A well-known Campbell River killer gets life in prison with no chance of parole for 23 years for the second-degree murders of two men.
Darcy Kozak was sentenced by Justice James Williams in Victoria B.C. Supreme Court on Friday for killing Kenneth Robinson, a 45-year-old homeless man from Nanaimo and Kenneth Allan Leask, 44, from Powell River.
Kozak was also handed an 11-year concurrent sentence for the murder of Campbell River’s Luc Dulude whom Kozak met while in jail.
Kozak, 40, had already plead guilty Aug. 30 to two counts of second degree murder and one count of manslaughter in Dulude’s death.
He was originally facing three counts of first degree murder. A three-month long trial in B.C. Supreme Court was avoided with Kozak’s guilty pleas.
During sentencing, the court heard how Kozak tortured his victims before killing them. Kozak confined, stabbed, burned and beat Robinson in a trailer near Shawnigan Lake in May 2007. Robinson was then left to die under a tarp, as revenge for allegedly stealing Kozak’s truck.
One year later, Kozak, who was angered by Leask spending $5,000 he was given to start a marijuana grow-op, hung Leask upside down and beat him over a period of several days before smothering him with a plastic bag. His body was dumped in the ocean off of Campbell River.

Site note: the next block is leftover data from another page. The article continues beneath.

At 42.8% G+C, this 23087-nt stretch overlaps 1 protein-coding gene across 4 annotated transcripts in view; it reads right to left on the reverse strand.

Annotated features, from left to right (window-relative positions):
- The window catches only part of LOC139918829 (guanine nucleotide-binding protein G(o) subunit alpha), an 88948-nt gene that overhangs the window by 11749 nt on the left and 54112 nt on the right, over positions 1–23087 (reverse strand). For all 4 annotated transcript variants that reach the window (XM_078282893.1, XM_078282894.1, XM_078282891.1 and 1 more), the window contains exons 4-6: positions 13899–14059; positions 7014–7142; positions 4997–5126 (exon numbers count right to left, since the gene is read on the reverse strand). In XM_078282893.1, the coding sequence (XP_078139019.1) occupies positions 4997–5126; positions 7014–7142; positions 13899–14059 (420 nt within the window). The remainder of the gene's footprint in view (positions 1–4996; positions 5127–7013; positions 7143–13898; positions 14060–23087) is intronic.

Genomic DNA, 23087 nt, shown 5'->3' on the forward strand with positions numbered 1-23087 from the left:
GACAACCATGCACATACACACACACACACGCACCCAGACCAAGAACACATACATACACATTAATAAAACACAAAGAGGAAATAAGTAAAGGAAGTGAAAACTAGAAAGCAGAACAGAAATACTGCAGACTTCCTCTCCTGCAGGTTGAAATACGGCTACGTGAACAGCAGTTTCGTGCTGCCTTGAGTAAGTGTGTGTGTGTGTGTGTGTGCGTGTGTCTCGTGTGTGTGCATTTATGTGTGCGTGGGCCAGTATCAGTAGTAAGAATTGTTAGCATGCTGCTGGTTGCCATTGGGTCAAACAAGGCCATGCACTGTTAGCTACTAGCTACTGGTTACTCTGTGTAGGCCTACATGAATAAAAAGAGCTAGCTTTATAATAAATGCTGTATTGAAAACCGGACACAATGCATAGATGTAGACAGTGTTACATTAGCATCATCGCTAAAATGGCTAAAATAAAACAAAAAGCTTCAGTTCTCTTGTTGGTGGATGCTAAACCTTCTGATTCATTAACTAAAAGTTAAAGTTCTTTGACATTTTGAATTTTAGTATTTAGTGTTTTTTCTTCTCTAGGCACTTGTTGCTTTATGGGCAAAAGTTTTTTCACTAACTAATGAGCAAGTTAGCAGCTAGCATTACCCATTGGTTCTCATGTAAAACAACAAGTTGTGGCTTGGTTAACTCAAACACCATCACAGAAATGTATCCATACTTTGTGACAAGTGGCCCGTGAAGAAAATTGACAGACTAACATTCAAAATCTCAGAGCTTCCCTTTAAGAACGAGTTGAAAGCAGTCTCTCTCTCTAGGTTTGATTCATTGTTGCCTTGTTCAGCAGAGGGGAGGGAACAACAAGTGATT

Dulude’s body was found in December 2008 in an abandoned commercial building – a former bakery – in Willow Point.
Dulude was a career criminal who moved to Campbell River from Kamloops in August 2008 after being released from prison following his sixth robbery conviction.
In the fall of 2008, Dulude was shot in the abdomen by a friend of Kozak’s in a garage in Campbell River.
He was wrapped in plastic still alive and his body was put into the back of a pickup truck.
His body was found in December 2008 in the abandoned building which was owned by a company of Janice Bridges – Kozak’s wealthy girlfriend.
One week after Dulude’s body was found, Kozak was discovered in a Campbell River motel room in possession of a loaded handgun.
He was arrested, charged with weapons offences and later served 30 days in jail after coming up with a plea agreement.
In June 2007, Kozak led police on a wild chase near Victoria which resulted in eight accidents.
Kozak pleaded guilty to several charges stemming from that incident and received one year in jail, but was given credit for pre-trial custody of seven-and-a-half months.
In Friday’s sentencing, Justice Williams set parole at 23 years because he took into account Kozak’s guilty pleas which allowed the families to avoid testifying during a court case.
– With files from Paul Rudan